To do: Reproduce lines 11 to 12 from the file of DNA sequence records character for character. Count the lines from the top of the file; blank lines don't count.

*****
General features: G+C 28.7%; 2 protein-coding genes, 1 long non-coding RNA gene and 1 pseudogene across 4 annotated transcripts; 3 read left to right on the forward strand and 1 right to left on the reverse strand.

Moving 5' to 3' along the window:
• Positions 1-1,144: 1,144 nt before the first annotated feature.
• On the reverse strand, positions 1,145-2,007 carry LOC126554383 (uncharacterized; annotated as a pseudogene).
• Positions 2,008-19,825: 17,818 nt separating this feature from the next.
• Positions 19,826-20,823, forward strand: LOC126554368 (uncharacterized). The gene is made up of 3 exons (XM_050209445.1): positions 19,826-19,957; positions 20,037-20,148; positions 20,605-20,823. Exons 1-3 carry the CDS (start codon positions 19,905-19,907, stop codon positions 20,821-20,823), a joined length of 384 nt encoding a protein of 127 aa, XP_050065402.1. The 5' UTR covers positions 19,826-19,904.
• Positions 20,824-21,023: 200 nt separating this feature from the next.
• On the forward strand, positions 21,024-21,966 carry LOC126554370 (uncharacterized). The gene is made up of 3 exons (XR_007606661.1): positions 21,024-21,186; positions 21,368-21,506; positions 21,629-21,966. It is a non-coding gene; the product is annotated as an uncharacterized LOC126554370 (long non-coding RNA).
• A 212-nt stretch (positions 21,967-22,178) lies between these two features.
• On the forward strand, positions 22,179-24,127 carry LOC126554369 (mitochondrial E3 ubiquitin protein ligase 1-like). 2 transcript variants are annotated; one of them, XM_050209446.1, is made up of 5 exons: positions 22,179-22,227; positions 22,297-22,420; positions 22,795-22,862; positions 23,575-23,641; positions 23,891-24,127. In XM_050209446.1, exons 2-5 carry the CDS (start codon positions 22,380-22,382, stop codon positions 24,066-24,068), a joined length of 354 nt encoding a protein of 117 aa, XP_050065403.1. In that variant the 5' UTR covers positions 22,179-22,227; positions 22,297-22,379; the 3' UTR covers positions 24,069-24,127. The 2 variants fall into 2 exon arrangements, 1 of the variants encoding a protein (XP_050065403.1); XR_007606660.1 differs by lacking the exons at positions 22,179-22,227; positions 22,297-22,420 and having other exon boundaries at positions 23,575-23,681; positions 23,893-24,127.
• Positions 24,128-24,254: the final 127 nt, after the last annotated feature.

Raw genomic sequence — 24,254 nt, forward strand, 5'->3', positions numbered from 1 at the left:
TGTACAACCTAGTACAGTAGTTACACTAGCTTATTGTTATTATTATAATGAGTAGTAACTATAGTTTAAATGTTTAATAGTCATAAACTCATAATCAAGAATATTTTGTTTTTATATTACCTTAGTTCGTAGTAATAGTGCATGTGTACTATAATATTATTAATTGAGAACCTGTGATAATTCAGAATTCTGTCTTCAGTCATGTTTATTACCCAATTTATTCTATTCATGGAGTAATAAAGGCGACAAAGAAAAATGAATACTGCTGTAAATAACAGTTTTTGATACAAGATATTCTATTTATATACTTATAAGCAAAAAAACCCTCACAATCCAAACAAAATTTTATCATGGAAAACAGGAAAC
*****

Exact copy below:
• Positions 24,128-24,254: the final 127 nt, after the last annotated feature.

Raw genomic sequence — 24,254 nt, forward strand, 5'->3', positions numbered from 1 at the left: